Originally established as a gallery of ‘Animaliers’ sculpture, selling bronze sculpture by well-known sculptors of the 19th and 20th century, they now represent a much wider range of artists, including ceramists, multimedia assemblage artists, stone carvers and medallists. Though they represent a broader range of subjects,
it continues to specialises in sculpture that draws inspiration from the natural world, from Nic Fiddian-Green’s monumental, aged bronze horse heads, popular landmarks the world over, to Mark Coreth’s highly textured animals in action. Their fixation is with the impact of 3D objects and the power of making.

Their first floor gallery is a veritable cabinet of wonders, holding a continuous, varied display of work, while the ground floor hosts their regular one-man exhibitions. The stable includes more than 20 contemporary artists including Nick Bibby, Sophie Dickens, Roger Law, Rupert Merton, Kensuke Fujiyoshi and Rose Corcoran.

However, for those who are looking for something with a longer history, there is a smaller selection of ancient sculpture dating from 300 BC to 20th-century Modern masters, such as Elizabeth Frink, Marino Marini and Lynn Chadwick.

In a nod to its founding focus, the sister gallery on Jermyn Street continues to show rare and important sculpture by 19th and 20th century masters, such as Rembrandt Bugatti, Edgar Degas and Auguste Rodin. Both galleries have regularly shown at most major international art fairs, including TEFAF Maastricht, Masterpiece London and the Paris Biennale, a testament to the high calibre of art the gallery continues to curate.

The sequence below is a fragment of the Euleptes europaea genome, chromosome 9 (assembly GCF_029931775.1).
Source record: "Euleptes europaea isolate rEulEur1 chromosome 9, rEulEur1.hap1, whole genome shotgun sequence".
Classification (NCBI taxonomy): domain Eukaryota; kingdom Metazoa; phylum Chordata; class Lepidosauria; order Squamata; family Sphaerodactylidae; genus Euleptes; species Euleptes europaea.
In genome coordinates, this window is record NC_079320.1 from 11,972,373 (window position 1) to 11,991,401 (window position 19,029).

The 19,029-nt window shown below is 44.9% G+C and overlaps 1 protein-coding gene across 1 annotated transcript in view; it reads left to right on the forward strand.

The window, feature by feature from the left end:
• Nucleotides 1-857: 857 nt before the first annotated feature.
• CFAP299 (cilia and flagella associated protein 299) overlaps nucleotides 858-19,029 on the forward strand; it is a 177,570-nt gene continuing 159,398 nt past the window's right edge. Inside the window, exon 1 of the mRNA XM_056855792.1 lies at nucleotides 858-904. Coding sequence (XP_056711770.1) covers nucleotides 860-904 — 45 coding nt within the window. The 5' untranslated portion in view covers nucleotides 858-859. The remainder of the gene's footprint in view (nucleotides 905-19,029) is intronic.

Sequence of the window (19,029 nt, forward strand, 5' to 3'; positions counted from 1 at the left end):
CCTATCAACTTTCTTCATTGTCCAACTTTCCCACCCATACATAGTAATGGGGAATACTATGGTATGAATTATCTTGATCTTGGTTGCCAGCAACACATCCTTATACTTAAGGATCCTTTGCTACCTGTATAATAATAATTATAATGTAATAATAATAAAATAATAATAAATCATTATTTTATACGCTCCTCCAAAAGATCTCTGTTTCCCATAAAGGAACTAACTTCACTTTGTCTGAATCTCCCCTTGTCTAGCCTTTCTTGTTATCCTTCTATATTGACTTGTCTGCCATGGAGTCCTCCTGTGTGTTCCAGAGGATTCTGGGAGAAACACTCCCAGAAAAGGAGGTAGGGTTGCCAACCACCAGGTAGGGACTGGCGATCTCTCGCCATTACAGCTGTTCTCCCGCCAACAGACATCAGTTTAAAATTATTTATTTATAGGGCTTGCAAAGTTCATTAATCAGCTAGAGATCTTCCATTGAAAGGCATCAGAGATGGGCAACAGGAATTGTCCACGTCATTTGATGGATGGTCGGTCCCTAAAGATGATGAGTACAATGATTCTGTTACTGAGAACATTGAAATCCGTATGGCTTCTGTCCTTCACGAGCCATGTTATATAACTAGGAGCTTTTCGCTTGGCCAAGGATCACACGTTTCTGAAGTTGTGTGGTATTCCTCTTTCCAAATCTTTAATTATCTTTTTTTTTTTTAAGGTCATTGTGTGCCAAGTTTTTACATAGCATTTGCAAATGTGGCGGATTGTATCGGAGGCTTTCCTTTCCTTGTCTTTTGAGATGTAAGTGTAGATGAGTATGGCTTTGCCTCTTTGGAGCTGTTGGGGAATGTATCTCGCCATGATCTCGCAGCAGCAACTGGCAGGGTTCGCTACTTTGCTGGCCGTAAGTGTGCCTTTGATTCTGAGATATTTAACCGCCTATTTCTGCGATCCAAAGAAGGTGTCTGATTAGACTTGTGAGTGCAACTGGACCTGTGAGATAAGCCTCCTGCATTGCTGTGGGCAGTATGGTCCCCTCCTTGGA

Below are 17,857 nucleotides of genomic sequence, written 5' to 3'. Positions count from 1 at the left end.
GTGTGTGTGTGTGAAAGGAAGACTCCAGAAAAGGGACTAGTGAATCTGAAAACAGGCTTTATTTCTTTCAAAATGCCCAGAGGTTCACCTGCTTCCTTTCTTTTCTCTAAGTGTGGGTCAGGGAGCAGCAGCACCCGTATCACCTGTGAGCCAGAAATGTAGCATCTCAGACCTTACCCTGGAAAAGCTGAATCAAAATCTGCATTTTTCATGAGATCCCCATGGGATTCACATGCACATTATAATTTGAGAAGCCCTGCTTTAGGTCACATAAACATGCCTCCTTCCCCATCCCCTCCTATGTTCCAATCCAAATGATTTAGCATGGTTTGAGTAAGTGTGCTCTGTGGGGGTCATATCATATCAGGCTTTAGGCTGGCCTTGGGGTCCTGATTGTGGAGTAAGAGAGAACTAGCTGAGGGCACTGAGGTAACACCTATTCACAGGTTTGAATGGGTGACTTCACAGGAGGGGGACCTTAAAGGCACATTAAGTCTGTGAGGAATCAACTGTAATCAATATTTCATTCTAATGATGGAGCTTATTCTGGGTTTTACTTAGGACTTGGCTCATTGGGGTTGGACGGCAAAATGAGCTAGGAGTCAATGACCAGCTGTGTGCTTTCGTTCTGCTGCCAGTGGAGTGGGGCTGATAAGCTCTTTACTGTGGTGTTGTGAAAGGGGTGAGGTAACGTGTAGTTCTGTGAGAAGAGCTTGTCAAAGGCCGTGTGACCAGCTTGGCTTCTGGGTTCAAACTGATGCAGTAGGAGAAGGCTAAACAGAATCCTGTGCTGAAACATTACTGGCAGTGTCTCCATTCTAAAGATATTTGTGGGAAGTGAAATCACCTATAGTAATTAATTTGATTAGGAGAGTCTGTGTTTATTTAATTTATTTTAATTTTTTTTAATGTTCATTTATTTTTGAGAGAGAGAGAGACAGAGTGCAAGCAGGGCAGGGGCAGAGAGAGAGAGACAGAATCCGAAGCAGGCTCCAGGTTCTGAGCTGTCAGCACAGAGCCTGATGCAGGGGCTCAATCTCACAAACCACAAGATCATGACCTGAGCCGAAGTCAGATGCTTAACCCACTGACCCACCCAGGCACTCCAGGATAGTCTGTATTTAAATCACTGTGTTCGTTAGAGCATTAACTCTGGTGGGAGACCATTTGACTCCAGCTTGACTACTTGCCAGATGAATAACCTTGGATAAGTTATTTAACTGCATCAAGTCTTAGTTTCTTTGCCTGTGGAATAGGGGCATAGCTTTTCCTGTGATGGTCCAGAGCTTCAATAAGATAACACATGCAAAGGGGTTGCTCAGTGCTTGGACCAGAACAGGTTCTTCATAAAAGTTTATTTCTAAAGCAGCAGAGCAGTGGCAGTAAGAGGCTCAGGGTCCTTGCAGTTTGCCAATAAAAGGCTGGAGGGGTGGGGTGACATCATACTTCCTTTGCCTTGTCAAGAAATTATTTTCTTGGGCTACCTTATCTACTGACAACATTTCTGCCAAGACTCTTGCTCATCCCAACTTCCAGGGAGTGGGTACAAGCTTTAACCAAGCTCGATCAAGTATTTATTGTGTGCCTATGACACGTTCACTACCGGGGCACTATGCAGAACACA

These days, it is far from fashionable to create art that is true to the subject and is honest and transparent in its aim; to simply portray an image or impression of the model and to create a beautiful object. But, whether you have an underlying affection for animals or simply find the natural world fascinating, the combination of an artistic interpretation of nature with elements of beauty and a well-crafted aesthetic are a powerful antidote to the more frenzied elements of modern life. Their artists create works that are not egotistical confirmations of power and wealth, they are beautiful, exquisitely crafted collectables to be enjoyed, handled and contemplated by generations to come.

All of their bronzes are produced in small limited editions. The artist creates the original model in clay or another malleable medium, which is then cast in bronze by a specialist foundry – normally using the lost wax (cire perdue) process – an enormously skilled and labour intensive technique first used over 5,000 years ago. While modern craftsmen founders have technological advantages, such as welding equipment, power tools and rubber moulds, the core process remains basically unchanged.

Once the piece has been through the many complicated stages, it is then cast in bronze at temperatures of up to 700°C. The raw bronze, which is an alloyof copper and tin, is then worked or ‘chased’ by the foundry before the bronze is heated and the coloured patina is applied.The finished bronze, normally signed and numbered by the artist, will have taken some two to three months to complete.

It is the combination of half a century’s insight into the industry and the beautifully evocative forms that result from such highly intensive labour processes that ensure that any purchase made from Sladmore will be cherished for generations to come.